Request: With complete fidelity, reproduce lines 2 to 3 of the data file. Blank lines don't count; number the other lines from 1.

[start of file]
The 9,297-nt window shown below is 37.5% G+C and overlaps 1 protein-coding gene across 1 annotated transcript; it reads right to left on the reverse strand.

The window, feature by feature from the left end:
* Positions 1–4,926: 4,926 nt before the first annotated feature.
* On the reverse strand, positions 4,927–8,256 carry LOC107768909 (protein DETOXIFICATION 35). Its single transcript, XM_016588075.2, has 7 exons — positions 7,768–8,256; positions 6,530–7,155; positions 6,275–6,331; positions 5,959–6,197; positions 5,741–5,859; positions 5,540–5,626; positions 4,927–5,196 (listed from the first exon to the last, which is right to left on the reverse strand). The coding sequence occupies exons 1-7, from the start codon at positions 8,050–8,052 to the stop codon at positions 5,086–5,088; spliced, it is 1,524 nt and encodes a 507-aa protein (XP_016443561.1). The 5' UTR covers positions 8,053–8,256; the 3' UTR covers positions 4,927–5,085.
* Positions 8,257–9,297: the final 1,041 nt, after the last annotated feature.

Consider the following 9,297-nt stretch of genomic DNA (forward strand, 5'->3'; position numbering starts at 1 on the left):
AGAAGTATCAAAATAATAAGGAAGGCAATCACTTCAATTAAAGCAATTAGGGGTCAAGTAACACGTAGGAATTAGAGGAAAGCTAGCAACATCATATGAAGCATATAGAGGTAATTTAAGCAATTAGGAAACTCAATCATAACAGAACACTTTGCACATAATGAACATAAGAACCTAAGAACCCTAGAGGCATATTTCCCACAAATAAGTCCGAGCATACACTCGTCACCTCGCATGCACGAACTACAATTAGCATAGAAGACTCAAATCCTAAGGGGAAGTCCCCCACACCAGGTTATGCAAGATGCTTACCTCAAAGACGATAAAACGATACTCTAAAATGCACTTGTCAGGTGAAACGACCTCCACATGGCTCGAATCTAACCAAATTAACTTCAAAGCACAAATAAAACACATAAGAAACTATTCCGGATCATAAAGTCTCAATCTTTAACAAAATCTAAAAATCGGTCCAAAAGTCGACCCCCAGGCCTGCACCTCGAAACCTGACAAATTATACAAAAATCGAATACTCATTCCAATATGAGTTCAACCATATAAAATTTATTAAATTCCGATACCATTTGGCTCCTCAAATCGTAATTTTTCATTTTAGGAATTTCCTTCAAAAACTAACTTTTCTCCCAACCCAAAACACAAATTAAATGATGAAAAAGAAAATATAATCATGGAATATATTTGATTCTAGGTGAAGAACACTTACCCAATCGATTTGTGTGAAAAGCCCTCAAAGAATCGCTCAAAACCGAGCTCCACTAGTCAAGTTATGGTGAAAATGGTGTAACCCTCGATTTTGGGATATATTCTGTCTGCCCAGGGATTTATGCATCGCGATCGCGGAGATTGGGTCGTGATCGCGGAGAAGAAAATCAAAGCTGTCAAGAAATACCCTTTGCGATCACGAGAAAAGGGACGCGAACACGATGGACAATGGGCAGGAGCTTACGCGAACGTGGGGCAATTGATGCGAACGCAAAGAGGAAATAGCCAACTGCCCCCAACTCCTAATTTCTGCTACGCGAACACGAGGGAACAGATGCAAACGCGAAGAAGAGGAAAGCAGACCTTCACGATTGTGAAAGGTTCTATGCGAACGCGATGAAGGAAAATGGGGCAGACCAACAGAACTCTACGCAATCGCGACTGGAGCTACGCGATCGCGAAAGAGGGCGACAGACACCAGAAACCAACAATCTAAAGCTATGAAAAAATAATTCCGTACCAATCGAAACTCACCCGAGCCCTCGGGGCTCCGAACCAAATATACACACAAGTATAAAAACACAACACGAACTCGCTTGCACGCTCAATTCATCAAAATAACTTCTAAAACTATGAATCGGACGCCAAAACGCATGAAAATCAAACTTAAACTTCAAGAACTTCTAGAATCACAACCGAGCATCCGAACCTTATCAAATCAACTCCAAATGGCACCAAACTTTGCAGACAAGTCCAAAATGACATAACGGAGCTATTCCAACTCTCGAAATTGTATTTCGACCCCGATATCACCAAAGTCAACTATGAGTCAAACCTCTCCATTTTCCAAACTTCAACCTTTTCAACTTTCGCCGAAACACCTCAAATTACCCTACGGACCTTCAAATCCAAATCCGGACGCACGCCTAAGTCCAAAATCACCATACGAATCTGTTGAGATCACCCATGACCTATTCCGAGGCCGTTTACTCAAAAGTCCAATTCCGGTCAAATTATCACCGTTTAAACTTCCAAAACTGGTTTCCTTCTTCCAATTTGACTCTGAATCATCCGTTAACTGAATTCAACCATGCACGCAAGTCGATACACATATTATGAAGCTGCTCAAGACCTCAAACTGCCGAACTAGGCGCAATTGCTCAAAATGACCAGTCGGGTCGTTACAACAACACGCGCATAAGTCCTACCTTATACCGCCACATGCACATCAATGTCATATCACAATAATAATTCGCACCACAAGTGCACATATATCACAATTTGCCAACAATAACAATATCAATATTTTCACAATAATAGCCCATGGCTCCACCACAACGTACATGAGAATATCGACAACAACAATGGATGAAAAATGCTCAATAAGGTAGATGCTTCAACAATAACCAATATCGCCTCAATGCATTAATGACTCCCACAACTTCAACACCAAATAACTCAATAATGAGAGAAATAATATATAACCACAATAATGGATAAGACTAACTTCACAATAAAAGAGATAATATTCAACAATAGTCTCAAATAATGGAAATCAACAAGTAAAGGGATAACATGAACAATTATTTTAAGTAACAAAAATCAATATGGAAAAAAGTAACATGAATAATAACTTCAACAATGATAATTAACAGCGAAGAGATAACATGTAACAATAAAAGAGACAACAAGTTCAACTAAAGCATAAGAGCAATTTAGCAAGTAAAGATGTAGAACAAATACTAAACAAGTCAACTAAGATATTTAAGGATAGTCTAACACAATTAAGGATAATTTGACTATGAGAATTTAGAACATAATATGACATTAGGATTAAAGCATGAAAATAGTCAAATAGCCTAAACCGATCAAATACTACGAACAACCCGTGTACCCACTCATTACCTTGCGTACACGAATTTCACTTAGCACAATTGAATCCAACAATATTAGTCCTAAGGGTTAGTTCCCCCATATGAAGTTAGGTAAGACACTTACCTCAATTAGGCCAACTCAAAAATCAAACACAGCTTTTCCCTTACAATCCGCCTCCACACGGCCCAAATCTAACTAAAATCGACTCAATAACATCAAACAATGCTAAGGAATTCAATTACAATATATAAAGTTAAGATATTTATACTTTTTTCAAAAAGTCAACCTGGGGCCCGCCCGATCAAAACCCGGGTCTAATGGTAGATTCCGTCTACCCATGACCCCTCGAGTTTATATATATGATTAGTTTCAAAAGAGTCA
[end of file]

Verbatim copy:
The window, feature by feature from the left end:
* Positions 1–4,926: 4,926 nt before the first annotated feature.